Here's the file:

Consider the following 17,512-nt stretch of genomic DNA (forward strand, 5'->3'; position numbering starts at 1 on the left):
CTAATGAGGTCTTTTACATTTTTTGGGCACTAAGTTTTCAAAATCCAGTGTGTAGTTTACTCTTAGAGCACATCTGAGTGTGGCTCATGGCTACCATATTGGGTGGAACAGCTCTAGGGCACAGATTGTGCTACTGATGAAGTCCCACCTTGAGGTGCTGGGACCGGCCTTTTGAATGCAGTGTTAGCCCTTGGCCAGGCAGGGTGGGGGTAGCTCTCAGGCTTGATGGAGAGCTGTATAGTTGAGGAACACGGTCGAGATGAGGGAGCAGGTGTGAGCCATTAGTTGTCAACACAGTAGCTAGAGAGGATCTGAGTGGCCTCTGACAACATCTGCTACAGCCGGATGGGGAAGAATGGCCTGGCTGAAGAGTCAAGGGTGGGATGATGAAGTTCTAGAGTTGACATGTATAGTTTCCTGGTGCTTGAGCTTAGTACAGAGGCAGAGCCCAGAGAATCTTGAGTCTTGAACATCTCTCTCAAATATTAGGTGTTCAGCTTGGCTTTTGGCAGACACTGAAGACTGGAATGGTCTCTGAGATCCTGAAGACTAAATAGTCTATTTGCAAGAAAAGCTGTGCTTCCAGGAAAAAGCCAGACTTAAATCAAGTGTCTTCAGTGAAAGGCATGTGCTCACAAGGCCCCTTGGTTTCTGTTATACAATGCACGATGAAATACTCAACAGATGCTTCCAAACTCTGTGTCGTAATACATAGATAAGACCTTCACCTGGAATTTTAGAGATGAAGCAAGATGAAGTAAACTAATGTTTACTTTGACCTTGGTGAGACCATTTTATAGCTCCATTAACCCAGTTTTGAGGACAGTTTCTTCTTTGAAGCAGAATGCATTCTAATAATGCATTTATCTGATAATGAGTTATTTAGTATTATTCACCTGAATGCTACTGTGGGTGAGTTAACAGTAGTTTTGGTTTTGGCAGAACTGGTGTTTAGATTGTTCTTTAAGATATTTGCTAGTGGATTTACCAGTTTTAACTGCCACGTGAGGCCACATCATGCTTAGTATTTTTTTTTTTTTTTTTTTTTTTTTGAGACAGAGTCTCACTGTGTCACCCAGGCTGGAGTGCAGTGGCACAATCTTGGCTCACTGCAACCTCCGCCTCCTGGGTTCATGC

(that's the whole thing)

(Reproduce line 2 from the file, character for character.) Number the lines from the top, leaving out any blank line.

CTAATGAGGTCTTTTACATTTTTTGGGCACTAAGTTTTCAAAATCCAGTGTGTAGTTTACTCTTAGAGCACATCTGAGTGTGGCTCATGGCTACCATATTGGGTGGAACAGCTCTAGGGCACAGATTGTGCTACTGATGAAGTCCCACCTTGAGGTGCTGGGACCGGCCTTTTGAATGCAGTGTTAGCCCTTGGCCAGGCAGGGTGGGGGTAGCTCTCAGGCTTGATGGAGAGCTGTATAGTTGAGGAACACGGTCGAGATGAGGGAGCAGGTGTGAGCCATTAGTTGTCAACACAGTAGCTAGAGAGGATCTGAGTGGCCTCTGACAACATCTGCTACAGCCGGATGGGGAAGAATGGCCTGGCTGAAGAGTCAAGGGTGGGATGATGAAGTTCTAGAGTTGACATGTATAGTTTCCTGGTGCTTGAGCTTAGTACAGAGGCAGAGCCCAGAGAATCTTGAGTCTTGAACATCTCTCTCAAATATTAGGTGTTCAGCTTGGCTTTTGGCAGACACTGAAGACTGGAATGGTCTCTGAGATCCTGAAGACTAAATAGTCTATTTGCAAGAAAAGCTGTGCTTCCAGGAAAAAGCCAGACTTAAATCAAGTGTCTTCAGTGAAAGGCATGTGCTCACAAGGCCCCTTGGTTTCTGTTATACAATGCACGATGAAATACTCAACAGATGCTTCCAAACTCTGTGTCGTAATACATAGATAAGACCTTCACCTGGAATTTTAGAGATGAAGCAAGATGAAGTAAACTAATGTTTACTTTGACCTTGGTGAGACCATTTTATAGCTCCATTAACCCAGTTTTGAGGACAGTTTCTTCTTTGAAGCAGAATGCATTCTAATAATGCATTTATCTGATAATGAGTTATTTAGTATTATTCACCTGAATGCTACTGTGGGTGAGTTAACAGTAGTTTTGGTTTTGGCAGAACTGGTGTTTAGATTGTTCTTTAAGATATTTGCTAGTGGATTTACCAGTTTTAACTGCCACGTGAGGCCACATCATGCTTAGTATTTTTTTTTTTTTTTTTTTTTTTTTGAGACAGAGTCTCACTGTGTCACCCAGGCTGGAGTGCAGTGGCACAATCTTGGCTCACTGCAACCTCCGCCTCCTGGGTTCATGC